So Blacks Leisure is finally set to go into administration, probably the least shocking news to come of the retail sector since Next offered up some gloomy financial guidance and promptly beat it. No surprise either that retail vultures Sports Direct and JD Sports are both said to be picking over the carcass, and only a little more so that Dragon Peter Jones believes he is the man to turn around the ailing outdoor retailer’s fortunes. He can do anything, you know.
The only surprising thing is that it’s held on for this long. Blacks has been teetering on the cusp of collapse for nearly three years now, regularly returning to market to tap shareholders for more cash, repeatedly deferring covenant tests, and issuing calls for someone to put it out of its misery and buy it. Confidence in the outdoor retailer's prospects has been waning for longer than that, though, with the group's share price suffering a near continuous descent from a peak of 560p towards the current 0.25p.
While it would be very easy to blame the tough market conditions for this precipitous decline, I'd argue that most of Blacks' problems are of its own making. After all, the market for outdoor leisure goods is booming, and arguably has actually benefited from the current economic squeeze as households look for cheap days out and trade in the package holiday on the Costa del Sol for a camping trip to Norfolk.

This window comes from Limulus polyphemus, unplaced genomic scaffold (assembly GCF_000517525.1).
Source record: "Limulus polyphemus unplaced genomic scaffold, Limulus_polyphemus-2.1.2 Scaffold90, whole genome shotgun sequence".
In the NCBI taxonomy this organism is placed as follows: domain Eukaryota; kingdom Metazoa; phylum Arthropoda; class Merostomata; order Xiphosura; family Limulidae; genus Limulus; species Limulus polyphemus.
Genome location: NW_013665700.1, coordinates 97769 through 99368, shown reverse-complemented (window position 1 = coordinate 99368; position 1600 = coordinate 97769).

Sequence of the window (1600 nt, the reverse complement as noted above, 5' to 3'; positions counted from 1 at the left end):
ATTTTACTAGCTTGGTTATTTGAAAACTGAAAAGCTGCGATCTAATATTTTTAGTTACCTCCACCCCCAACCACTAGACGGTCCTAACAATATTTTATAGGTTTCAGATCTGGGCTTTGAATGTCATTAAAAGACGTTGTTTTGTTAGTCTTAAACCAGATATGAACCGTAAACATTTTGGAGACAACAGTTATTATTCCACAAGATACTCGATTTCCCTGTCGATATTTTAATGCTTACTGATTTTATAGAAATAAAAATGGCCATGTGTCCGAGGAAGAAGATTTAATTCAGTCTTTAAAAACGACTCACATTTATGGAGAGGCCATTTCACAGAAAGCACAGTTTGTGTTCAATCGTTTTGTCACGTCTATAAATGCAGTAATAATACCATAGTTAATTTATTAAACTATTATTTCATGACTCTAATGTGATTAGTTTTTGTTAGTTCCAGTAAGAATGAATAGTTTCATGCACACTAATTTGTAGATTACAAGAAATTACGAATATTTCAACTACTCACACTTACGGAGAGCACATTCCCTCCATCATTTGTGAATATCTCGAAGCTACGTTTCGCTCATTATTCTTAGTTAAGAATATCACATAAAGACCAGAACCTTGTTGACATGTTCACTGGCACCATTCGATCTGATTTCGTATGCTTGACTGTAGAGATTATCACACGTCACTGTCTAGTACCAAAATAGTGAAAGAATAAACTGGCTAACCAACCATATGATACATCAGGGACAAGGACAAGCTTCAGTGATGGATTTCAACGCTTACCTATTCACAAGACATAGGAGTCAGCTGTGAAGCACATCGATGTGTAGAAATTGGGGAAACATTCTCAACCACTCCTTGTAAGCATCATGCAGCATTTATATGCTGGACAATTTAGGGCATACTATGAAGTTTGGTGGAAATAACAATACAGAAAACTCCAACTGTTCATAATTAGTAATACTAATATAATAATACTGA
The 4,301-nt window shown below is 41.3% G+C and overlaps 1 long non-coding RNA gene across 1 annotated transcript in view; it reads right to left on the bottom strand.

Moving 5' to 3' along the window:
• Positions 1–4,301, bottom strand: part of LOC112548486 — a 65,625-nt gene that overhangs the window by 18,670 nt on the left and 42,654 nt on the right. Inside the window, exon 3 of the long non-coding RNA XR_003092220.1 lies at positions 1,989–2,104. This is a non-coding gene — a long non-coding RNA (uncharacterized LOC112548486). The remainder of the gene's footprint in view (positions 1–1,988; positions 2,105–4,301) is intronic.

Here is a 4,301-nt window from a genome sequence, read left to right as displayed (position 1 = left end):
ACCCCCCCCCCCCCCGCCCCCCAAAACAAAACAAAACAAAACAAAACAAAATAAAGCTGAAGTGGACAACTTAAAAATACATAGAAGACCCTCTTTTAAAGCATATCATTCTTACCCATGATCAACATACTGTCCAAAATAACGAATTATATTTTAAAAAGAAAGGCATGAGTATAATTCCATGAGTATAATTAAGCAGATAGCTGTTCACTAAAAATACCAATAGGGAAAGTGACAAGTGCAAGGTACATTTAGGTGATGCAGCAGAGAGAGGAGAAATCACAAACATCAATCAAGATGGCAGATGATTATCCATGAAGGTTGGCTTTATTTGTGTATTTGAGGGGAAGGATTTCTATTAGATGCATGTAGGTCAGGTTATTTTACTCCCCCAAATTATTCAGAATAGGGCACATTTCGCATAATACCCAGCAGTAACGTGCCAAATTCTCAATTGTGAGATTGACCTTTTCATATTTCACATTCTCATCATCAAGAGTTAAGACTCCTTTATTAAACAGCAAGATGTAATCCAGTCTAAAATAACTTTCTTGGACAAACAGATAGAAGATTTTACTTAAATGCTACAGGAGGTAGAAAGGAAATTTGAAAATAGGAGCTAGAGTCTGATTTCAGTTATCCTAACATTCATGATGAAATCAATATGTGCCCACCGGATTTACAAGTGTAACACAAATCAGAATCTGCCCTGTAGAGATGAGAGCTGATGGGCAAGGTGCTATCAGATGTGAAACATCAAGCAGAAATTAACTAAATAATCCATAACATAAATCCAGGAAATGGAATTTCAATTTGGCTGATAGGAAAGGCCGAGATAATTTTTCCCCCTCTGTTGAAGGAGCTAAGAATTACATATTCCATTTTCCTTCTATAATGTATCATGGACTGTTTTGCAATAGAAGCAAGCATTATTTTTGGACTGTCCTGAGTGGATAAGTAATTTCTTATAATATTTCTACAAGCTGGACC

We too joined the ranks of happy campers this summer, and that's when it became apparent to me that Blacks had simply got its retail offer very, very wrong. Having shopped around online for a tent and other sundry camping supplies, it was clear that Blacks had neither the ranges nor pricing to keep up with rivals - even small independent specialists offered better value, although we ended up buying most of our gear from Go Outdoors, a private equity backed retailer that's expanding at a rate of knots even as Blacks contracts.
It also wasn't clear to me exactly what was the difference between Blacks branded stores and its Millets chain. Blacks is supposed to be the more upmarket of the two fascias, and yet both websites appeared to be selling exactly the same gear. Of course, there is nothing wrong with a multi-branded retailer using its scale to purchase common ranges, but why have two brands that are different only in name? In this age of internet-enabled transparency, shoppers are going to notice, and go elsewhere.
While it may be too late for Blacks to put these shortcomings right, I can think of one or two other retailers that also need to deal with this particular problem, not least Dixons, which remains firmly on our sell list. Compare, for example, the range of laptops sold at its general electrical retailing business Currys and those sold at the supposed computing specialist PC World – you'll find they're exactly the same, and in some cases, Dixons has both fascias in the same retail park.
In short, if a specialist doesn't behave like a specialist, then shoppers these days will tell them to take a hike.